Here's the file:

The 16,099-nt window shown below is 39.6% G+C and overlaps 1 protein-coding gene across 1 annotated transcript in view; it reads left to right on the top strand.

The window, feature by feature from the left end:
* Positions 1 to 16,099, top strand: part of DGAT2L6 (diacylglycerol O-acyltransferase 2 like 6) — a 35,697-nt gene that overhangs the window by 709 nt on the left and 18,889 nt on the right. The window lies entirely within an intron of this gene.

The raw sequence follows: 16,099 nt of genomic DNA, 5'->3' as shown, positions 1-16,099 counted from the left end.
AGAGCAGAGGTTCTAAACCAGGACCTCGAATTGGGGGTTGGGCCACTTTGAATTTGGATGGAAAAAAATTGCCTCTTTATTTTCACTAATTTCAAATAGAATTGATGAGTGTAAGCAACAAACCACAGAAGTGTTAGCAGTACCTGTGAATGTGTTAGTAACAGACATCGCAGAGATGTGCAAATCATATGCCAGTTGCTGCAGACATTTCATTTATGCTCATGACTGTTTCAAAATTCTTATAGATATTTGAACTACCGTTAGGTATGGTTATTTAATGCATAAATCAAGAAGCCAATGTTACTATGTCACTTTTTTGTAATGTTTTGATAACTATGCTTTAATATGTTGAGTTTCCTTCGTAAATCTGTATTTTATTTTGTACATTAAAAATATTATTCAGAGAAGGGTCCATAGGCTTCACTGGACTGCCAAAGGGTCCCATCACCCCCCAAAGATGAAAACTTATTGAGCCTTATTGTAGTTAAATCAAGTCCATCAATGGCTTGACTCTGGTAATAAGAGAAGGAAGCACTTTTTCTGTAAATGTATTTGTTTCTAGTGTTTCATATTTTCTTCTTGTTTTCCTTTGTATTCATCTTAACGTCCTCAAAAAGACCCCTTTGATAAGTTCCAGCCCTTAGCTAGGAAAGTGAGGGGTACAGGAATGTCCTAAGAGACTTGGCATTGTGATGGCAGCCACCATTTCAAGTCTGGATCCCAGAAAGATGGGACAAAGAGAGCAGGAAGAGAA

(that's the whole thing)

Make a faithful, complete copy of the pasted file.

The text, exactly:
The 16,099-nt window shown below is 39.6% G+C and overlaps 1 protein-coding gene across 1 annotated transcript in view; it reads left to right on the top strand.

The window, feature by feature from the left end:
* Positions 1 to 16,099, top strand: part of DGAT2L6 (diacylglycerol O-acyltransferase 2 like 6) — a 35,697-nt gene that overhangs the window by 709 nt on the left and 18,889 nt on the right. The window lies entirely within an intron of this gene.

The raw sequence follows: 16,099 nt of genomic DNA, 5'->3' as shown, positions 1-16,099 counted from the left end.
AGAGCAGAGGTTCTAAACCAGGACCTCGAATTGGGGGTTGGGCCACTTTGAATTTGGATGGAAAAAAATTGCCTCTTTATTTTCACTAATTTCAAATAGAATTGATGAGTGTAAGCAACAAACCACAGAAGTGTTAGCAGTACCTGTGAATGTGTTAGTAACAGACATCGCAGAGATGTGCAAATCATATGCCAGTTGCTGCAGACATTTCATTTATGCTCATGACTGTTTCAAAATTCTTATAGATATTTGAACTACCGTTAGGTATGGTTATTTAATGCATAAATCAAGAAGCCAATGTTACTATGTCACTTTTTTGTAATGTTTTGATAACTATGCTTTAATATGTTGAGTTTCCTTCGTAAATCTGTATTTTATTTTGTACATTAAAAATATTATTCAGAGAAGGGTCCATAGGCTTCACTGGACTGCCAAAGGGTCCCATCACCCCCCAAAGATGAAAACTTATTGAGCCTTATTGTAGTTAAATCAAGTCCATCAATGGCTTGACTCTGGTAATAAGAGAAGGAAGCACTTTTTCTGTAAATGTATTTGTTTCTAGTGTTTCATATTTTCTTCTTGTTTTCCTTTGTATTCATCTTAACGTCCTCAAAAAGACCCCTTTGATAAGTTCCAGCCCTTAGCTAGGAAAGTGAGGGGTACAGGAATGTCCTAAGAGACTTGGCATTGTGATGGCAGCCACCATTTCAAGTCTGGATCCCAGAAAGATGGGACAAAGAGAGCAGGAAGAGAA